Thursday, October 30, 2008

Antresol café in Kyiv

This article in the Kyiv Post certainly brings back memories!

Antresol cafe, a downtown hangout for intellectuals and book fans

While most city cafes offer food and drinks, others can entertain you in other ways. ...

Antresol, a book cafe on the corner of Khreshchatyk and Taras Shevchenko Boulevard, focuses mainly on literature, although you can also purchase DVDs, exhibited photos and paintings there, as well as choose funny presents designed by Artemiy Lebedev’s studio. ...

Even when passing Antresol in the street, you cannot help noticing the place is special ...


I can personally vouch for that! I was there on my first full day in Kyiv with my sisters and nieces. Fellow blogger Vasyl recommended meeting there, and it was a great way to be introduced to the city. (This photo of Vasyl and me was taken in the mezzanine of the Antresol café.)

While it was a bit disappointing that the staff spoke only Russian and there were no traditional Ukrainian items on the menu, nonetheless the place is very quaint and charming. My sister the teacher was fascinated with the concept of a book café. Being a writer and avid reader, so was I! Altho at the time we had no idea such a thing existed...

All literature sold at Antresol is managed by a so-called “librarian,” an assistant sitting at the entrance near the book shelves. He or she will help you to choose something from fiction, science, books for children, and books in foreign languages. There are also some Ukrainian magazines lying in a pile on the cashier’s desk and on the bar ... The library at Antresol is regularly supplied with new additions, which are advertised on a special page in the menu and exposed on the front shelf. ...

You can borrow any of the books to read while you're there, and if you choose so, you can buy it. The prices are lower then [sic] those in central book stores, as books are usually not brand new – someone has scanned through them before you. ...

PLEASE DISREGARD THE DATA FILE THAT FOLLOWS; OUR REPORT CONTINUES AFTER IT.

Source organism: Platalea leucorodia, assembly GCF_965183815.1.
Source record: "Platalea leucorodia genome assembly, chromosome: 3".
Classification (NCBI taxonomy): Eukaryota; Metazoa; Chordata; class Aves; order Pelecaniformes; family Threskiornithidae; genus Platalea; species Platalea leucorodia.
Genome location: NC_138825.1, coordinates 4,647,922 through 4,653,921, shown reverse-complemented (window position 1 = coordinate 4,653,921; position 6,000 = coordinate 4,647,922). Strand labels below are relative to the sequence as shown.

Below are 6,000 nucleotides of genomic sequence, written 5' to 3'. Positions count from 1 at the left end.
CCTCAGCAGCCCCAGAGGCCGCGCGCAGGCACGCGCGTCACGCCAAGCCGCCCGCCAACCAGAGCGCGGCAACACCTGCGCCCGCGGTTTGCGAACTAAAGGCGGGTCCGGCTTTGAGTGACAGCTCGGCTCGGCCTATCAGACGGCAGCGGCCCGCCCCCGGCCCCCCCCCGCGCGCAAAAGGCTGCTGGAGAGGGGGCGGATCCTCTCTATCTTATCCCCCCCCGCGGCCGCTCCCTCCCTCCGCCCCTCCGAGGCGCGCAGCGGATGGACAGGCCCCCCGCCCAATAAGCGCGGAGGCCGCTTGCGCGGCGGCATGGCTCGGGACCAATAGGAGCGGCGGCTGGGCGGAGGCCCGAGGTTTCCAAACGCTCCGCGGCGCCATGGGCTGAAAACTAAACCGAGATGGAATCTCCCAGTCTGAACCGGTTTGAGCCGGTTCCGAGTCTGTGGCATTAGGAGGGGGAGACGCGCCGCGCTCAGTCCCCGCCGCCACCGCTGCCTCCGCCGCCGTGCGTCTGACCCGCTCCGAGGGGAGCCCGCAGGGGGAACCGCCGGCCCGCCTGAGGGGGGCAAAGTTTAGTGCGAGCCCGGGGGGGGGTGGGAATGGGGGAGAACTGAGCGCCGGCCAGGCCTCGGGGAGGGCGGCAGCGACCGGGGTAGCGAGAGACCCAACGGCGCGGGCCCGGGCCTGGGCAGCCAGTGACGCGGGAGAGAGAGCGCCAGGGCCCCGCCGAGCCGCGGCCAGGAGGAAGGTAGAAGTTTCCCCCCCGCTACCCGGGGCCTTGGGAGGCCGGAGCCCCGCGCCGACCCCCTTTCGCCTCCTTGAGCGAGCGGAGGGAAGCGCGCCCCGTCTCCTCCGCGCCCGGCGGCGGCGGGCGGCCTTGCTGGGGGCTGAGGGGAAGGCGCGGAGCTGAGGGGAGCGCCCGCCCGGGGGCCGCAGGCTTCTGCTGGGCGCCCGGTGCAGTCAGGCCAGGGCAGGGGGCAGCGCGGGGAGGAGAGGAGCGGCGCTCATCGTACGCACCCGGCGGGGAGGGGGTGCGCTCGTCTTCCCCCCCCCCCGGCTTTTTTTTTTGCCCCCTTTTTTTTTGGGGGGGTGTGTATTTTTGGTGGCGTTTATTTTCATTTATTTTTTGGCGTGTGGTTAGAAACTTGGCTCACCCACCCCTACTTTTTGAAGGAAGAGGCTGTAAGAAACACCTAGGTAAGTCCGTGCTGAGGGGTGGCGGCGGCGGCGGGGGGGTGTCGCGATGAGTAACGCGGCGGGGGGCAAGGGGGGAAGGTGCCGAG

Besides literature and films, Antresol boasts a wide choice of dishes and drinks as well, though the prices are rather high for a cafe – tea for Hr 35 is an expensive addition to regular book readings...


We kind of thought so too. Although we didn't have tea, we had lemon juice instead. A bit of a surprise, as I mentioned in an earlier blog post. But we all enjoyed the salad we ordered. (I can't speak for my renegade niece who ordered grapefruit juice and went next door for some fast food.)

I love the idea of a book café. Here at home, I suppose Chapters comes close, although it's sort of the reverse ... a (huge) retail book store with a coffee shop attached, with literature as well as menu items on the pricey side. And, there are no flowers growing on windowsills. In stark contrast, Antresol offers essentially second-hand books and a much more integrated, intimate experience. Very European.

Vasyl said that Antresol is one of his favourite eating places, and it's easy to see why. The atmosphere is warm and inviting, and while I'm no intellectual I do love books so, if I lived in Kyiv I'd probably spend a lot of time there too!

Full article here.

2 comments:

Orest said...

Interesting!

I would also like to find out how common it is to get a WiFi connection in the bigger cities, whether it be free or paid. Also is there any 3G connectivity for my mobile devices.

I would love to be able to go into one of these cafés and be able to bring my laptop and be able to communicate and get some work done

Pawlina said...

Wow, am I ever late answering this post! Sorry, Orest.

I have no idea about Wifi in Ukraine, but I agree, it would be wonderful to be able to use a laptop in Ukrainian cafés.